• MB923 3 years ago

            I don’t know of anyone that ever called Arnold a little boy!

          • Lou Ferrigino did…

          • nahtahn02 3 years ago

            Please look at Tim Raines’ stats from 1981-1987. Thank you.

          • $2902172 3 years ago

            McGriff wasn’t better than the DH and two other first basemen on this ballot.

            Morris would easily become one of the worst pitchers in the Hall if elected. If you have a pulse, you’d know this. I don’t care about his opening day starts as an ace, his 10 inning complete game as an ace. They’re irrelevant when you’re statistically inferior to your peers as Morris is. You’d know this if you had a pulse.

          • name a better 1B than McGriff in the 80s/90s (that wasn’t juiced).  Grace, Clark, Hal Morris?  Nope.  Same with Morris.  Take a look space cadet!

          • MetsMagic 3 years ago

            Who was a better 1b? Frank Thomas and Jeff Bagwell, by leaps and bounds.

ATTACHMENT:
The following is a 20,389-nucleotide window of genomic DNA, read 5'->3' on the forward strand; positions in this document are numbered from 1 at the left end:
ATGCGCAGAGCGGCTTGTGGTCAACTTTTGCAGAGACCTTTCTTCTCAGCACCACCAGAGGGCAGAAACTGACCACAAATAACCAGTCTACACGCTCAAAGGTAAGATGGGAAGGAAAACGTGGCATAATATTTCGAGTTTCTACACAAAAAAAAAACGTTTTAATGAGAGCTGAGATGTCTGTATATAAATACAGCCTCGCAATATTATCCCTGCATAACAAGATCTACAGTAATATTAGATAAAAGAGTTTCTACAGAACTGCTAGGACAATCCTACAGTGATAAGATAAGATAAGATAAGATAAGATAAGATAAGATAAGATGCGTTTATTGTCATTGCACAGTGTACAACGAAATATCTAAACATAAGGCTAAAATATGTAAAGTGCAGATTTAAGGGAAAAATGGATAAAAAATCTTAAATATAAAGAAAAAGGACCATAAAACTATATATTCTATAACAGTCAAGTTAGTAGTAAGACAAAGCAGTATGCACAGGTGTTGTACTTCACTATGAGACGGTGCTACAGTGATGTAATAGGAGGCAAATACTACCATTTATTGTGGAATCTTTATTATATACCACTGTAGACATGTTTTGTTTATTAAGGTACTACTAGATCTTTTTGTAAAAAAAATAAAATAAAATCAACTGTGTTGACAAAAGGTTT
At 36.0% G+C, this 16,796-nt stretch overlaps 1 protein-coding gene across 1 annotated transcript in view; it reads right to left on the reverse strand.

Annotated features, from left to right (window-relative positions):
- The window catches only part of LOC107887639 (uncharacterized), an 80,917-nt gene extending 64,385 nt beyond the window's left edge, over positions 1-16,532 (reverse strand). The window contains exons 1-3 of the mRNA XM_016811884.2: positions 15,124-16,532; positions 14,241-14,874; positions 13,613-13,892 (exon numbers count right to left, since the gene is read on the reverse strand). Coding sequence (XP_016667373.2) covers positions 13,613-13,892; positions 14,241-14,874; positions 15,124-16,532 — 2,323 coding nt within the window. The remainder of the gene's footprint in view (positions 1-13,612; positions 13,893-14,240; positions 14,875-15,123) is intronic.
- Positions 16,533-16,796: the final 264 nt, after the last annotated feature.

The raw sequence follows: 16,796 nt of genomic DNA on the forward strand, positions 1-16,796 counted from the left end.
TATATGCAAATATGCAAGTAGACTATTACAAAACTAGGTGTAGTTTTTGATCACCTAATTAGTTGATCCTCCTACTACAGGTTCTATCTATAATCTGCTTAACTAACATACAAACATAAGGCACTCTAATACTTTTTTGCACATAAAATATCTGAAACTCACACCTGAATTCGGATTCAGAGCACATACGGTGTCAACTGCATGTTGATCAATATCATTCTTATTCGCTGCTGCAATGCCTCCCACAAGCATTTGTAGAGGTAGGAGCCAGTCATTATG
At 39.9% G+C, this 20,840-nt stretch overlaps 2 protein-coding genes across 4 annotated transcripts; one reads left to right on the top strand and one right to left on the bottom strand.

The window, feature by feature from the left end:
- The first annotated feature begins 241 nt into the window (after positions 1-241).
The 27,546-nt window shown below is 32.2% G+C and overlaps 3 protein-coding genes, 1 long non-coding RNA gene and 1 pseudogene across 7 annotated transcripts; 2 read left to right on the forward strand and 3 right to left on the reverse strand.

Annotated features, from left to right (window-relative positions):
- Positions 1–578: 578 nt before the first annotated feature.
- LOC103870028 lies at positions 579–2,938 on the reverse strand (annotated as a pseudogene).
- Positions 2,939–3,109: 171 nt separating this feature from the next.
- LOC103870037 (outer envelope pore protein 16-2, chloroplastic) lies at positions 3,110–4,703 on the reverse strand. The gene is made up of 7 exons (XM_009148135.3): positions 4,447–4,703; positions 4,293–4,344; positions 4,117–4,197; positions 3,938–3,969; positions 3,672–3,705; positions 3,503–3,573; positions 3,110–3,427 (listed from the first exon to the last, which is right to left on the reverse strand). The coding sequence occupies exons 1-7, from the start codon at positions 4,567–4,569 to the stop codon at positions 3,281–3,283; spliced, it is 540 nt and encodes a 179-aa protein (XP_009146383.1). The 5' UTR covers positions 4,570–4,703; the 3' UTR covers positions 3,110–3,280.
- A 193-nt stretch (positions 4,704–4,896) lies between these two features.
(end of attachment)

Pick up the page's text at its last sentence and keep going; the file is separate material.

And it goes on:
I loved Crime Dog, and that nickname alone and the fact that he could conceivably wear a Devil Rays cap almost makes him worth it, but not quite. 

          • Lanidrac 3 years ago

            Bagwell

  19. Tko11 3 years ago

    Mike Piazza will be eligible next year! He better make it first ballot!

  20. No Neck 3 years ago

    TO-NY WO-MACK!

    *clap clap clapclapclap*

  21. danimal0630 3 years ago

    Is Eric Young a part of the BBWAA? If not, then who in the hell voted for him? Same could be said for guys like Brad Radke, Bill Mueller, et al. Seriously though, these voters should take this at least semi-seriously.

    • Chris_RG 3 years ago